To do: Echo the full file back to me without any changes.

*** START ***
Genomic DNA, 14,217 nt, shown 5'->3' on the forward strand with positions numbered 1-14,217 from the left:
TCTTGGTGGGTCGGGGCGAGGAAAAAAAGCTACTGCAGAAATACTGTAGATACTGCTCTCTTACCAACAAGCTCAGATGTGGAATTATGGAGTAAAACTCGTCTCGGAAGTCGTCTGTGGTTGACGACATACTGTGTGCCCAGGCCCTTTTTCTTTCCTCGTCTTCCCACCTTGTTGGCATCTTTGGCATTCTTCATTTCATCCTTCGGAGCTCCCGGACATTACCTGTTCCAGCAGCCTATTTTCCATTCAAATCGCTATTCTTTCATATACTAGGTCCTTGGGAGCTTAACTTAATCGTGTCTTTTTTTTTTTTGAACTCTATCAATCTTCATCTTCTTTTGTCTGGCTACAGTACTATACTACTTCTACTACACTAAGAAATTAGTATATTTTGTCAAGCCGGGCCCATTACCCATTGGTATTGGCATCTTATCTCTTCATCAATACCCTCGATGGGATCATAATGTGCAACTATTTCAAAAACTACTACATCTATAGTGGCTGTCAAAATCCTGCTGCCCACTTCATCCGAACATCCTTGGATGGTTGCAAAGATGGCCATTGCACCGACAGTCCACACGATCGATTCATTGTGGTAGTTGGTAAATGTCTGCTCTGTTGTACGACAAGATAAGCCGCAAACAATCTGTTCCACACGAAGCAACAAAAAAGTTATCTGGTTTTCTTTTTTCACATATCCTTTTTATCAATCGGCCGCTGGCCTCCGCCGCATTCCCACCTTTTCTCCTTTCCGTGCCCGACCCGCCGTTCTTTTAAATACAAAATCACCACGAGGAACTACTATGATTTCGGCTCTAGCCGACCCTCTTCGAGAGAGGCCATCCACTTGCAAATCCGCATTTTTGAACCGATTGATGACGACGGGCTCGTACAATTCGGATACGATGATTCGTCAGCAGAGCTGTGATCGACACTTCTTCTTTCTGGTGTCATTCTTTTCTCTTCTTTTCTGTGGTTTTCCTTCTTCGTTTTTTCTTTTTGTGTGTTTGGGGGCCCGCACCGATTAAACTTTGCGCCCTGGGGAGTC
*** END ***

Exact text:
Genomic DNA, 14,217 nt, shown 5'->3' on the forward strand with positions numbered 1-14,217 from the left:
TCTTGGTGGGTCGGGGCGAGGAAAAAAAGCTACTGCAGAAATACTGTAGATACTGCTCTCTTACCAACAAGCTCAGATGTGGAATTATGGAGTAAAACTCGTCTCGGAAGTCGTCTGTGGTTGACGACATACTGTGTGCCCAGGCCCTTTTTCTTTCCTCGTCTTCCCACCTTGTTGGCATCTTTGGCATTCTTCATTTCATCCTTCGGAGCTCCCGGACATTACCTGTTCCAGCAGCCTATTTTCCATTCAAATCGCTATTCTTTCATATACTAGGTCCTTGGGAGCTTAACTTAATCGTGTCTTTTTTTTTTTTGAACTCTATCAATCTTCATCTTCTTTTGTCTGGCTACAGTACTATACTACTTCTACTACACTAAGAAATTAGTATATTTTGTCAAGCCGGGCCCATTACCCATTGGTATTGGCATCTTATCTCTTCATCAATACCCTCGATGGGATCATAATGTGCAACTATTTCAAAAACTACTACATCTATAGTGGCTGTCAAAATCCTGCTGCCCACTTCATCCGAACATCCTTGGATGGTTGCAAAGATGGCCATTGCACCGACAGTCCACACGATCGATTCATTGTGGTAGTTGGTAAATGTCTGCTCTGTTGTACGACAAGATAAGCCGCAAACAATCTGTTCCACACGAAGCAACAAAAAAGTTATCTGGTTTTCTTTTTTCACATATCCTTTTTATCAATCGGCCGCTGGCCTCCGCCGCATTCCCACCTTTTCTCCTTTCCGTGCCCGACCCGCCGTTCTTTTAAATACAAAATCACCACGAGGAACTACTATGATTTCGGCTCTAGCCGACCCTCTTCGAGAGAGGCCATCCACTTGCAAATCCGCATTTTTGAACCGATTGATGACGACGGGCTCGTACAATTCGGATACGATGATTCGTCAGCAGAGCTGTGATCGACACTTCTTCTTTCTGGTGTCATTCTTTTCTCTTCTTTTCTGTGGTTTTCCTTCTTCGTTTTTTCTTTTTGTGTGTTTGGGGGCCCGCACCGATTAAACTTTGCGCCCTGGGGAGTC